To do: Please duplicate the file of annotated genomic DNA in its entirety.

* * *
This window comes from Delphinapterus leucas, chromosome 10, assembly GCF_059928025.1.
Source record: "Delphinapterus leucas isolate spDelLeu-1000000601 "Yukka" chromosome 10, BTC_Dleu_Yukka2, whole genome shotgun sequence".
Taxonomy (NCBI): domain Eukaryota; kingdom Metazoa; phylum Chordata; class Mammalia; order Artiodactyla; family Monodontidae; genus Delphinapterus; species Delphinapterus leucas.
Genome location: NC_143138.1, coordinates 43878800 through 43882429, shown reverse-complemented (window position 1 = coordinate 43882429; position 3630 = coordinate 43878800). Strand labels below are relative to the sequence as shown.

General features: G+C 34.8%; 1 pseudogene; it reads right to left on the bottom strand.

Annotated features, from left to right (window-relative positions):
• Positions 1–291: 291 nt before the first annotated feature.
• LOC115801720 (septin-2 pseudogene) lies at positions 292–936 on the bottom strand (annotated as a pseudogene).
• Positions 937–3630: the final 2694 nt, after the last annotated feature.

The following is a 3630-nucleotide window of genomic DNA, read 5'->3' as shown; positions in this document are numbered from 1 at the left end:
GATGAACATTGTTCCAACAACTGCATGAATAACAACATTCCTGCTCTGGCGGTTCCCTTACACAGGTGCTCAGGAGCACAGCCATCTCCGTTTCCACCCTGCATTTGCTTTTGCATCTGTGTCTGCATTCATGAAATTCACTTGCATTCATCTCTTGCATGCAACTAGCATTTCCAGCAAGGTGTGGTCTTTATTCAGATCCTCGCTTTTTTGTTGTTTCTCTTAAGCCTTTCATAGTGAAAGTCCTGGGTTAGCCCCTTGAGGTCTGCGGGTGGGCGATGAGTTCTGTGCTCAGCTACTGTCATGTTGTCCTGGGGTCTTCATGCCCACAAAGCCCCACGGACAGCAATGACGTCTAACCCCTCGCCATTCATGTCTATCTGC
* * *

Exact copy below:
This window comes from Delphinapterus leucas, chromosome 10, assembly GCF_059928025.1.
Source record: "Delphinapterus leucas isolate spDelLeu-1000000601 "Yukka" chromosome 10, BTC_Dleu_Yukka2, whole genome shotgun sequence".
Taxonomy (NCBI): domain Eukaryota; kingdom Metazoa; phylum Chordata; class Mammalia; order Artiodactyla; family Monodontidae; genus Delphinapterus; species Delphinapterus leucas.
Genome location: NC_143138.1, coordinates 43878800 through 43882429, shown reverse-complemented (window position 1 = coordinate 43882429; position 3630 = coordinate 43878800). Strand labels below are relative to the sequence as shown.

General features: G+C 34.8%; 1 pseudogene; it reads right to left on the bottom strand.

Annotated features, from left to right (window-relative positions):
• Positions 1–291: 291 nt before the first annotated feature.
• LOC115801720 (septin-2 pseudogene) lies at positions 292–936 on the bottom strand (annotated as a pseudogene).
• Positions 937–3630: the final 2694 nt, after the last annotated feature.

The following is a 3630-nucleotide window of genomic DNA, read 5'->3' as shown; positions in this document are numbered from 1 at the left end:
GATGAACATTGTTCCAACAACTGCATGAATAACAACATTCCTGCTCTGGCGGTTCCCTTACACAGGTGCTCAGGAGCACAGCCATCTCCGTTTCCACCCTGCATTTGCTTTTGCATCTGTGTCTGCATTCATGAAATTCACTTGCATTCATCTCTTGCATGCAACTAGCATTTCCAGCAAGGTGTGGTCTTTATTCAGATCCTCGCTTTTTTGTTGTTTCTCTTAAGCCTTTCATAGTGAAAGTCCTGGGTTAGCCCCTTGAGGTCTGCGGGTGGGCGATGAGTTCTGTGCTCAGCTACTGTCATGTTGTCCTGGGGTCTTCATGCCCACAAAGCCCCACGGACAGCAATGACGTCTAACCCCTCGCCATTCATGTCTATCTGC